The highlighted generations are clearly the ones Pew Research named, but I can't figure out why Randall's numbers don't seem to match Pew's here: http://www.pewresearch.org/fact-tank/2015/05/11/millennials-surpass-gen-xers-as-the-largest-generation-in-u-s-labor-force/ft_15-05-11_millennialsdefined/ TheAnvil (talk) 17:37, 2 March 2018 (UTC)

—••— means X in Morse code Inexorably advancing wall of ice (talk) 18:21, 2 March 2018 (UTC)

But seriously, it was funny the first time. I'm sorry for the above incomplete tag in the comments[citation needed],but it feels like most comics since maybe #1900 (1914: Twitter Verification comes to mind...) have this kind of thing for their incomplete tag. Maybe if it's spaced out more, instead of put into nearly every comic nowadays, it won't be so much of a problem. -- 18:02, 2 March 2018 (UTC)

If you can address this problem, please edit the user. 23:04, 2 March 2018 (UTC)
Removed the incomplete tag, changed the citation needed tag into the correct one. Dude, please don't do that again, it's not funny, just seriously annoying. The incomplete tag is not there for you to abuse. Herobrine (talk) 12:07, 3 March 2018 (UTC)
Oh, and now that I've finally caught up to you,, please check your talk page. Herobrine (talk) 12:07, 3 March 2018 (UTC)

Can someone help me? Halo422 (talk) 20:20, 2 March 2018 (UTC)

What's the emoji 2000-2017? 21:05, 2 March 2018 (UTC)

I think I found it: 💅 "nail-polish" (Comes up very different on different systems) 21:20, 2 March 2018 (UTC)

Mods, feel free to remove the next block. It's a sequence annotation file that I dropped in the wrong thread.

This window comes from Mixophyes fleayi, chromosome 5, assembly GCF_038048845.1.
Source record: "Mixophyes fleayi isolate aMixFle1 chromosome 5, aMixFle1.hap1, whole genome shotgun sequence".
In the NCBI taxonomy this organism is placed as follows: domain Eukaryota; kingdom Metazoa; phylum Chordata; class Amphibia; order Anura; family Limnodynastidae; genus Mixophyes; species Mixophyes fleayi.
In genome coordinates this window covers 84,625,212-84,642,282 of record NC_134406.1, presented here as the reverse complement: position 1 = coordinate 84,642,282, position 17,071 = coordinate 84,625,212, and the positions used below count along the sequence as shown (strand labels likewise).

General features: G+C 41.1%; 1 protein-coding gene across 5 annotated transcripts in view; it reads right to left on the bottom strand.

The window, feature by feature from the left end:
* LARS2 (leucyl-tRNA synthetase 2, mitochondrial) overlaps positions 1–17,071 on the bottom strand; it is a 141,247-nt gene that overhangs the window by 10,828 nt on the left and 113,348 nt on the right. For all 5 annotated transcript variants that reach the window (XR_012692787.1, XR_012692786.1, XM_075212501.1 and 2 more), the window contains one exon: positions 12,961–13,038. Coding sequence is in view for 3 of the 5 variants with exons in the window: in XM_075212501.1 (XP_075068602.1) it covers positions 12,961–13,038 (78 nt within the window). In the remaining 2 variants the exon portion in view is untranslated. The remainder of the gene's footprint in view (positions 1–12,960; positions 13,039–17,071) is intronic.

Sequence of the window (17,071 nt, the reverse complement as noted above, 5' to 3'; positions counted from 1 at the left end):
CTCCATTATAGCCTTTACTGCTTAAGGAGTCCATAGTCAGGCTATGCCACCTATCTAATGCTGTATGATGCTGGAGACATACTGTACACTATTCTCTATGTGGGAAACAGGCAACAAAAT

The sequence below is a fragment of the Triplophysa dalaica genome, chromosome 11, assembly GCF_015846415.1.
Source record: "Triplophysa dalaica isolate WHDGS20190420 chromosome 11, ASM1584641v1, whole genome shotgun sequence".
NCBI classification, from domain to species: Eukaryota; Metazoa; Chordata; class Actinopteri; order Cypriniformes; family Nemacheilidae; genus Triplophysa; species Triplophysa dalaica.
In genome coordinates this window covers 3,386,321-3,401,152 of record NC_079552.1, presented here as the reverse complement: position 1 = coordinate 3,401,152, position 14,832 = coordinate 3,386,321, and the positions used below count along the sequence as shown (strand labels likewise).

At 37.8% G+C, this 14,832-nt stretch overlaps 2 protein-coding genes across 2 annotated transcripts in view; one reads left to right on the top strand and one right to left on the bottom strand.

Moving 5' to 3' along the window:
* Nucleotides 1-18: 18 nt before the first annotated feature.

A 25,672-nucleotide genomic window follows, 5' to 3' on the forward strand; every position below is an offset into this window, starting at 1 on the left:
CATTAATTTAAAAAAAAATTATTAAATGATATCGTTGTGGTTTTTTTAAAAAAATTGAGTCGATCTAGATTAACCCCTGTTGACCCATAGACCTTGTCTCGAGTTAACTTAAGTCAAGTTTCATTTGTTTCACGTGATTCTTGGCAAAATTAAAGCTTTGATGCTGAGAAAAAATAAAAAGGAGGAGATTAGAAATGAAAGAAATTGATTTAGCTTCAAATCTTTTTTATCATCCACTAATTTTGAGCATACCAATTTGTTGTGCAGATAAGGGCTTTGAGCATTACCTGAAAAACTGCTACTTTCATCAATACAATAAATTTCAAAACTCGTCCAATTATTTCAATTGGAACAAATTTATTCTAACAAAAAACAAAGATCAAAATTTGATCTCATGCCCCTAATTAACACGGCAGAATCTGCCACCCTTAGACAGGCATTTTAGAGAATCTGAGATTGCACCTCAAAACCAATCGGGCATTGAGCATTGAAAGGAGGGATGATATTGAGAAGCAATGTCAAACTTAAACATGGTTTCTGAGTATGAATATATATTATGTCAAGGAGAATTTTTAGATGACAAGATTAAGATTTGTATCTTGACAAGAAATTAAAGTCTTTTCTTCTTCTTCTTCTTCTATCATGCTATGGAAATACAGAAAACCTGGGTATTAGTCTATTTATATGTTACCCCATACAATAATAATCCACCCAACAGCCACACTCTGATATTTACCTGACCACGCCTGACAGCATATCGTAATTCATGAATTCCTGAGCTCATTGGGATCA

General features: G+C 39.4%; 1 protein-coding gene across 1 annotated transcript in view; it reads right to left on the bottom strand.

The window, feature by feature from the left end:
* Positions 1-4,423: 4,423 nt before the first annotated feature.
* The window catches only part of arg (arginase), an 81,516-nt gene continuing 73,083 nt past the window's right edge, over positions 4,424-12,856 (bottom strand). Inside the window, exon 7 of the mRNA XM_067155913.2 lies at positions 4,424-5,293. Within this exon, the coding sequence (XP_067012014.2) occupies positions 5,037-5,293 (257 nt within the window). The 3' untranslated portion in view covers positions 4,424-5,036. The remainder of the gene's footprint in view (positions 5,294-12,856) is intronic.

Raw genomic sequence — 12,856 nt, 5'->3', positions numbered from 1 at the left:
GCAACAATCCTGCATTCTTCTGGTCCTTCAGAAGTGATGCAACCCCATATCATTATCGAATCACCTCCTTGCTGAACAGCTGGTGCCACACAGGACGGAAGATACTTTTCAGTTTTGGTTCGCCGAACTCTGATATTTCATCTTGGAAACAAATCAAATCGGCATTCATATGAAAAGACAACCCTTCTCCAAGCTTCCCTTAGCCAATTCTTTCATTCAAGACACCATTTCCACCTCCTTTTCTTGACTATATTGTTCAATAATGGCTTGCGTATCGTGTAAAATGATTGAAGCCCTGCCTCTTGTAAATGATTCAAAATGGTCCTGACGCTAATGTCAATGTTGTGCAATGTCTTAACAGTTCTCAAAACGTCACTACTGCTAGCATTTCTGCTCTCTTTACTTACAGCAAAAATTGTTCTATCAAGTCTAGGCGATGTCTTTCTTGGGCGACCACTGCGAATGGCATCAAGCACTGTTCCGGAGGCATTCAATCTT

Couldn't this emoji, and hence the title "Generation 💅", refer to the rise of nail care salons or manicure salons during the recent years? I don't know about other countries, but at least in certain parts of Europe, Germany in particular, there seems to be such a boom of this kind of establishments that I often wonder how they survive and open even more such businesses, even though it appears there's more nail salons than (manicured) nails in town. Passerby (talk) 20:56, 4 March 2018 (UTC)

I have to believe the 1748 - 1765 generation is some form of "Long s" such as U+1E9C or U+1E9D 21:12, 2 March 2018 (UTC)

It looks more like a forte (U+1D191). I'm not sure why that would be funny—maybe because of fortepianos? 21:43, 2 March 2018 (UTC)
My position comes from the fact that documents written by this generation (i.e. Declaration of Independance and the US Constitution) are noted for having this letter form. The script form of the long s looks like what Randall has written, which, to your point, looks like a "forte" 22:51, 2 March 2018 (UTC)
Actually, it quite clearly is not long s. Long s only has the tic on the left side of the main stroke, not on both sides as is the case here. 22:24, 3 March 2018 (UTC)
I read it as an italic lower-case F, f, as used to denote mathematical functions. I think it looks more like one of those than a long s, ſ, though I don't have an explanation for why that would be used to name a generation. Smylers (talk) 09:50, 5 March 2018 (UTC)